This is the first in a series of articles to be published serially in the Psychiatric Bulletin on recent government policy and legislation. Each article will describe a different piece of legislation and place it in its international perspective, highlighting how it will affect individual psychiatric practice, users of mental health services and the working relationship with purchasers and managers. The articles are aimed at all practising psychiatrists and those in training who wish to familiarise themselves with the important recent legislation that is having a profound effect on the practice of psychiatry in the UK. The legislation that will be covered includes the NHS and Community Care Act, The Health of the Nation community care plans and mental illness specific grant, the care programme approach, discharge and aftercare planning procedures, NHS trusts, fundholding and commissioning general practitioners and the purchaser provider split. There will be a summarising article to reflect common themes and trends. The series was commissioned by Dr Sara Davies and Dr Jeanette Smith, Trainee Editors at the Psychiatric Bulletin.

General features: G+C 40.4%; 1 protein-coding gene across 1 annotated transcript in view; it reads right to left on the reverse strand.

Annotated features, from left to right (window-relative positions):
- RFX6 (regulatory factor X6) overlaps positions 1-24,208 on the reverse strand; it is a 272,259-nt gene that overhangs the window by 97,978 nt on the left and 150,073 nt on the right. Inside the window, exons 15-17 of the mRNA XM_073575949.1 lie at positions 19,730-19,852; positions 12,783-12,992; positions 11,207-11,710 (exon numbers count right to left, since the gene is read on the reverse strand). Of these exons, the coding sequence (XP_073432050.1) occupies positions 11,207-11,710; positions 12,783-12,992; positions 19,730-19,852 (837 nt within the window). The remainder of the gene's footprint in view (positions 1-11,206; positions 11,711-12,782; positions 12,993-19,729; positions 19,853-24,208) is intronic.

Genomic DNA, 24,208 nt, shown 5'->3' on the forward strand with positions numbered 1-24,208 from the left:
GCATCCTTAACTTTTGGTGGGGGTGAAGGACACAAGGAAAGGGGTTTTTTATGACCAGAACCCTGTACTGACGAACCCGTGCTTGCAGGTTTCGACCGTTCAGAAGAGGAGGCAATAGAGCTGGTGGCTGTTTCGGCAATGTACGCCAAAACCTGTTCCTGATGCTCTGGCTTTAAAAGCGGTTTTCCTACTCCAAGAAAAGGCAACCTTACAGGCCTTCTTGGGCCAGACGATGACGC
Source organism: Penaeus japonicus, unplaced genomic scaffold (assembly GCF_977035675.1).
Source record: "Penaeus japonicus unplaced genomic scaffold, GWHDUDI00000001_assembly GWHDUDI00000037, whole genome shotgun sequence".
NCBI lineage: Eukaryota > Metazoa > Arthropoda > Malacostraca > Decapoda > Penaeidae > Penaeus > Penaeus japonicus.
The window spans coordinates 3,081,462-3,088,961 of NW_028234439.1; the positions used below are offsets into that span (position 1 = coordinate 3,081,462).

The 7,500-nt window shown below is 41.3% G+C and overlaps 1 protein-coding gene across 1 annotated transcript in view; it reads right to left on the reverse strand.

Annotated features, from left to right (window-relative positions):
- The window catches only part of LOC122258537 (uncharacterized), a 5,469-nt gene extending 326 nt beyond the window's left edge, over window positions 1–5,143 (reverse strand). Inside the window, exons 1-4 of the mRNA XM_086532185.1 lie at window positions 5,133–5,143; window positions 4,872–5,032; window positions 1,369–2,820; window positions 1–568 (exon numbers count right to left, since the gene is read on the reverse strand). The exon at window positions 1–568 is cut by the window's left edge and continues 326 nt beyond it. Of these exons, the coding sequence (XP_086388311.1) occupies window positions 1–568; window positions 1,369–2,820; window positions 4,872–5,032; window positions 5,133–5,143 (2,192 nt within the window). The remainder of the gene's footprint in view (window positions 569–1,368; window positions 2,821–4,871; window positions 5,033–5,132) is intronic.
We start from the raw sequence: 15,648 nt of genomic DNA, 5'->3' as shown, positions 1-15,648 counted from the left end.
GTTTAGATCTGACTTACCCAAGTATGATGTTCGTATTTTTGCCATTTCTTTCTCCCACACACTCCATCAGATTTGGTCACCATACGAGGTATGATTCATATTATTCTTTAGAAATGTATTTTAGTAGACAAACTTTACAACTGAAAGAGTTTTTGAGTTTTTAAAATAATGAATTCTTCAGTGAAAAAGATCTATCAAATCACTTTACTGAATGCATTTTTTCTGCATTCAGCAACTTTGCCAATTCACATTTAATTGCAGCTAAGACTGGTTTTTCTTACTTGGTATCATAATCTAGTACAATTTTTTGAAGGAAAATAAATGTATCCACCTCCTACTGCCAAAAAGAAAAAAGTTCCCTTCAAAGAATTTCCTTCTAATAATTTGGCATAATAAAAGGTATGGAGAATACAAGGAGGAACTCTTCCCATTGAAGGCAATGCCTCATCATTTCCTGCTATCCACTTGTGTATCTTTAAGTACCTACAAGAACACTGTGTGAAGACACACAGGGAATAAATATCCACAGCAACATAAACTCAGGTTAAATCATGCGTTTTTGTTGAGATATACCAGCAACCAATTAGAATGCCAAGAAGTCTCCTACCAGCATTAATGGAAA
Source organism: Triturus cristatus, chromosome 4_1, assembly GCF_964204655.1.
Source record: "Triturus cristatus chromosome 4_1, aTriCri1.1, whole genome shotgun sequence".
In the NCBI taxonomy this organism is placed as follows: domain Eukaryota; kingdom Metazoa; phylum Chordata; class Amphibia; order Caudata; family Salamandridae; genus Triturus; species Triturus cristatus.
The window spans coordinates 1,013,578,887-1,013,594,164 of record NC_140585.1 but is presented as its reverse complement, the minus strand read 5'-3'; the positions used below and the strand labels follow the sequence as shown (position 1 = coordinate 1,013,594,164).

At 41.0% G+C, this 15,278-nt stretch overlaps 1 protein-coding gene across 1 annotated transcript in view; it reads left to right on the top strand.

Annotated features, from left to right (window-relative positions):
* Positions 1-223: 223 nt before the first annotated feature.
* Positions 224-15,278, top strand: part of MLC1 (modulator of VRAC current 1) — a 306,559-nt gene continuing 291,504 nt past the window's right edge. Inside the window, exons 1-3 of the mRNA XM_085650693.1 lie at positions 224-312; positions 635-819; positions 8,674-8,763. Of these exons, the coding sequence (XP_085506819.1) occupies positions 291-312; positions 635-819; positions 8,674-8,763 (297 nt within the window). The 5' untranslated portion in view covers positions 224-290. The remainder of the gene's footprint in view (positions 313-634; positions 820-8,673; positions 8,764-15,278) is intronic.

The National Health Service and Community Care Act, 1990, enacts some provisions contained in the Working for Patients and Caring for People White Papers. The former measures were introduced immediately in 1990 and contain, for example, the legal basis for NHS trusts and fund-holding GPs. Most of the community care sections of the Act were delayed in their implementation until April 1993. The key element is allocating the main coordinating responsibility as ‘lead agency’ to local social service authorities; they are charged with conducting ‘needs assessments’ on clients presenting with problems. Whether, however, there is a legal obligation upon social services departments to provide care for people with unmet needs to not yet dear.